Let's suppose that one airline got the bright idea to charge its passengers an "infrastructure improvement" fee for travel on its busiest routes. The idea being that this money would be put towards buying nicer new jets so that travelers will enjoy more space and faster flights.

Do you suppose that the other airlines would follow suit and start to charge the same fee, or would they forgo collecting the fee to try and gain market share by offering lower prices?

My assertion is that most of the airlines would start to charge the fee. The difference for a given ticket would be small in comparison to the overall cost of travel; only truly dedicated penny-pinchers would care enough to try find an airline that doesn't charge the fee (who flies ValueJet?). The stated purpose behind the fee is non-binding, so just because a certain airline collects the fee, it doesn't mean that they're obligated to actually spend it on new jets (and really, who would bother to check?). It's an easy cost/benefit analysis: you gain a lot of money by charging the new fee vs. perhaps picking up a small amount of "value conscious" customers (who wants those?) by not charging the fee.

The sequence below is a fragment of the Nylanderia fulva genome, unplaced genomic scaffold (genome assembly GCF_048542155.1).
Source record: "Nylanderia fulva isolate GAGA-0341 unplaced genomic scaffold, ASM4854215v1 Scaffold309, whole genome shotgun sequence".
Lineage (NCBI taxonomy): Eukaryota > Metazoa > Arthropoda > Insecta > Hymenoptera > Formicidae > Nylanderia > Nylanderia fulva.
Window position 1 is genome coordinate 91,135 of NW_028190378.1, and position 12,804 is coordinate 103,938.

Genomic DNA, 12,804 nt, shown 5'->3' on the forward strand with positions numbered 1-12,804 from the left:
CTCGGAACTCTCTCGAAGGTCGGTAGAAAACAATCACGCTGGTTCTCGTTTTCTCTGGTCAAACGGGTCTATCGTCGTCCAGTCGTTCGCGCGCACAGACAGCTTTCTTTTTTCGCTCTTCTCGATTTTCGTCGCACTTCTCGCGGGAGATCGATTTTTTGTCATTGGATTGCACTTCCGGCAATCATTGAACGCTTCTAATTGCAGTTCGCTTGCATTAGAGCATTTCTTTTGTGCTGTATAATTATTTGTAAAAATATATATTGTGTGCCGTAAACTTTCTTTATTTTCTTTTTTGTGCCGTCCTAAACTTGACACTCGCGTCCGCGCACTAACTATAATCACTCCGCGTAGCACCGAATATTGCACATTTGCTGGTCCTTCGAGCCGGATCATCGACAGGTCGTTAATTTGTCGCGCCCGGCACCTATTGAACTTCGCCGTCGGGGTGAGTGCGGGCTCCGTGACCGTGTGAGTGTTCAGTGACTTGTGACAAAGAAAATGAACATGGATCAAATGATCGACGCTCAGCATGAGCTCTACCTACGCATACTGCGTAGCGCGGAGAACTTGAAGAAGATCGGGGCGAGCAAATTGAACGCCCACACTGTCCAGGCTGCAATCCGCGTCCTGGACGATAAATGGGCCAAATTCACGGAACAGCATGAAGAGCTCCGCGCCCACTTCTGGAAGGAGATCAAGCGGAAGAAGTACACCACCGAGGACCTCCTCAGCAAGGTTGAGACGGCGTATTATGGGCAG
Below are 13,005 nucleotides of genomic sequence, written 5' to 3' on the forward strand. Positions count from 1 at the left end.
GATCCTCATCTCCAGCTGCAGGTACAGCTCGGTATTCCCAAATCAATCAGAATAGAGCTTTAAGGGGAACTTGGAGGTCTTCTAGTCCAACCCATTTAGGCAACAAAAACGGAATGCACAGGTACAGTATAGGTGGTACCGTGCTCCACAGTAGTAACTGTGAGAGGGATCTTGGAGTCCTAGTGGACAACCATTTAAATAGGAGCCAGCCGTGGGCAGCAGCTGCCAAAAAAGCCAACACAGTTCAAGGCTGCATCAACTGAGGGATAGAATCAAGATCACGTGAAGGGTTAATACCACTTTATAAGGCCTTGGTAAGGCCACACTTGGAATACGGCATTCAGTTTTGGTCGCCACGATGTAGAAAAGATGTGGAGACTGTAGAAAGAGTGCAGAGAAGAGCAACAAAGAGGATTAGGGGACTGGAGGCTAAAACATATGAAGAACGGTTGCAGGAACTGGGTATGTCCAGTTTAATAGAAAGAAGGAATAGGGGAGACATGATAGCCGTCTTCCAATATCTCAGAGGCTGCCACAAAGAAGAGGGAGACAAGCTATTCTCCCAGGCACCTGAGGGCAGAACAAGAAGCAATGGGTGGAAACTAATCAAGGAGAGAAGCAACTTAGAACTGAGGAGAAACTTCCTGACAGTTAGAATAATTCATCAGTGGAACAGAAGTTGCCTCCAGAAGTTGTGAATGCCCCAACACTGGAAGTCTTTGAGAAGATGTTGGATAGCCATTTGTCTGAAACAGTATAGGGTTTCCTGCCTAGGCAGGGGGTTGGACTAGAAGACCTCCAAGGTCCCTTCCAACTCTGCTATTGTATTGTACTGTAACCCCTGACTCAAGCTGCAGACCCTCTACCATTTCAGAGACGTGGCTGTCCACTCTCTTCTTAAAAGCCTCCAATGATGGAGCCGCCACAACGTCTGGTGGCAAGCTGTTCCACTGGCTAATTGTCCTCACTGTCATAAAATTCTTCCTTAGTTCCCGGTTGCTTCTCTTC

I think that the same situation applies with broadband providers in the US as well. No monopoly is necessary in order for the industry to charge us extra for something that we can't reliably hold them accountable for (how do you prove that the throughput you got for your "faster" connection was, in fact, faster? average or peak? compared to who? do you bother to check now?).

Re:Please, no more comments (1)

michaelmalak (91262) | more than 7 years ago | (#18295464)

You seem to fear higher ISP prices. My fear is censorship from a monopoly. We are already seeing this as Google AdWords often bans political ads.

But as for the cost side of the equation -- your observation of airline prices is correct, but only half the story. While the airline industry is in fact an oligopoly that incrementally raises prices in tandem over time, it also suddenly slashes prices in tandem periodically. This is the behavior of an oligopoly, which while not ideal, is preferable to a monopoly.